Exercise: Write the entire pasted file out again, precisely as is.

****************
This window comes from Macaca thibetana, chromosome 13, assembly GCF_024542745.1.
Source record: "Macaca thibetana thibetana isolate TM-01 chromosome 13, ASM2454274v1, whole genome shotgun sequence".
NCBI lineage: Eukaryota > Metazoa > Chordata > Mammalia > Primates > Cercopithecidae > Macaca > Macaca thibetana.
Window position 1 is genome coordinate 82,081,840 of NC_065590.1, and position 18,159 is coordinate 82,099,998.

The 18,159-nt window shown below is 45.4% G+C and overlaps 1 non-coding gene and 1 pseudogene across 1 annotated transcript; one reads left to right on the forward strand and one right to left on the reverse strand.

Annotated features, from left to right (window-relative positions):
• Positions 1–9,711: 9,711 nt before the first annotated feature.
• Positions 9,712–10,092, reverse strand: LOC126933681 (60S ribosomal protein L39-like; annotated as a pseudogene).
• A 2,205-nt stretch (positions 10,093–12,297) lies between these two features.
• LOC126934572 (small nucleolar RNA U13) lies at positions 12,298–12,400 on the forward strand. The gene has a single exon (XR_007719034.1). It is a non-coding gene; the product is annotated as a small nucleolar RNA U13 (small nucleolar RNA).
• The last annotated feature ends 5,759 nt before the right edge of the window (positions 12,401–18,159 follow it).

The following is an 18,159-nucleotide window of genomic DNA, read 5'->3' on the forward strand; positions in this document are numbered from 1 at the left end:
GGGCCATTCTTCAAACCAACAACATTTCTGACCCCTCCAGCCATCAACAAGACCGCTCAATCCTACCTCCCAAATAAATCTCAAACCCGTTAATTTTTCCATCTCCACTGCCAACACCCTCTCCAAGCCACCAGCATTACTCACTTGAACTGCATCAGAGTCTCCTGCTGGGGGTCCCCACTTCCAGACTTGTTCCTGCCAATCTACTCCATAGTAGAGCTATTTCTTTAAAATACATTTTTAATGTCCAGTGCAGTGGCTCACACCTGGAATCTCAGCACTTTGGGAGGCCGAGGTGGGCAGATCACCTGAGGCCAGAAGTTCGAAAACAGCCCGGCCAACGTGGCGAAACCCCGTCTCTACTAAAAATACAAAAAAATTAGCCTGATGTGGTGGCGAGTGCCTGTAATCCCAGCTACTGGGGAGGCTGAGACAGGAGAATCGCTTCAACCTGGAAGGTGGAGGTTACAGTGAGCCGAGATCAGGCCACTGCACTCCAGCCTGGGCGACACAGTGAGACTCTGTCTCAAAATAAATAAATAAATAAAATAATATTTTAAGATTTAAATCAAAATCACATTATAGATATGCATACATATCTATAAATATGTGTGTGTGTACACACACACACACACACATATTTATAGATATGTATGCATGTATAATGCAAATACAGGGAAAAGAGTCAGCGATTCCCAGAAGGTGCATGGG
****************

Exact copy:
This window comes from Macaca thibetana, chromosome 13, assembly GCF_024542745.1.
Source record: "Macaca thibetana thibetana isolate TM-01 chromosome 13, ASM2454274v1, whole genome shotgun sequence".
NCBI lineage: Eukaryota > Metazoa > Chordata > Mammalia > Primates > Cercopithecidae > Macaca > Macaca thibetana.
Window position 1 is genome coordinate 82,081,840 of NC_065590.1, and position 18,159 is coordinate 82,099,998.

The 18,159-nt window shown below is 45.4% G+C and overlaps 1 non-coding gene and 1 pseudogene across 1 annotated transcript; one reads left to right on the forward strand and one right to left on the reverse strand.

Annotated features, from left to right (window-relative positions):
• Positions 1–9,711: 9,711 nt before the first annotated feature.
• Positions 9,712–10,092, reverse strand: LOC126933681 (60S ribosomal protein L39-like; annotated as a pseudogene).
• A 2,205-nt stretch (positions 10,093–12,297) lies between these two features.
• LOC126934572 (small nucleolar RNA U13) lies at positions 12,298–12,400 on the forward strand. The gene has a single exon (XR_007719034.1). It is a non-coding gene; the product is annotated as a small nucleolar RNA U13 (small nucleolar RNA).
• The last annotated feature ends 5,759 nt before the right edge of the window (positions 12,401–18,159 follow it).

The following is an 18,159-nucleotide window of genomic DNA, read 5'->3' on the forward strand; positions in this document are numbered from 1 at the left end:
GGGCCATTCTTCAAACCAACAACATTTCTGACCCCTCCAGCCATCAACAAGACCGCTCAATCCTACCTCCCAAATAAATCTCAAACCCGTTAATTTTTCCATCTCCACTGCCAACACCCTCTCCAAGCCACCAGCATTACTCACTTGAACTGCATCAGAGTCTCCTGCTGGGGGTCCCCACTTCCAGACTTGTTCCTGCCAATCTACTCCATAGTAGAGCTATTTCTTTAAAATACATTTTTAATGTCCAGTGCAGTGGCTCACACCTGGAATCTCAGCACTTTGGGAGGCCGAGGTGGGCAGATCACCTGAGGCCAGAAGTTCGAAAACAGCCCGGCCAACGTGGCGAAACCCCGTCTCTACTAAAAATACAAAAAAATTAGCCTGATGTGGTGGCGAGTGCCTGTAATCCCAGCTACTGGGGAGGCTGAGACAGGAGAATCGCTTCAACCTGGAAGGTGGAGGTTACAGTGAGCCGAGATCAGGCCACTGCACTCCAGCCTGGGCGACACAGTGAGACTCTGTCTCAAAATAAATAAATAAATAAAATAATATTTTAAGATTTAAATCAAAATCACATTATAGATATGCATACATATCTATAAATATGTGTGTGTGTACACACACACACACACACATATTTATAGATATGTATGCATGTATAATGCAAATACAGGGAAAAGAGTCAGCGATTCCCAGAAGGTGCATGGG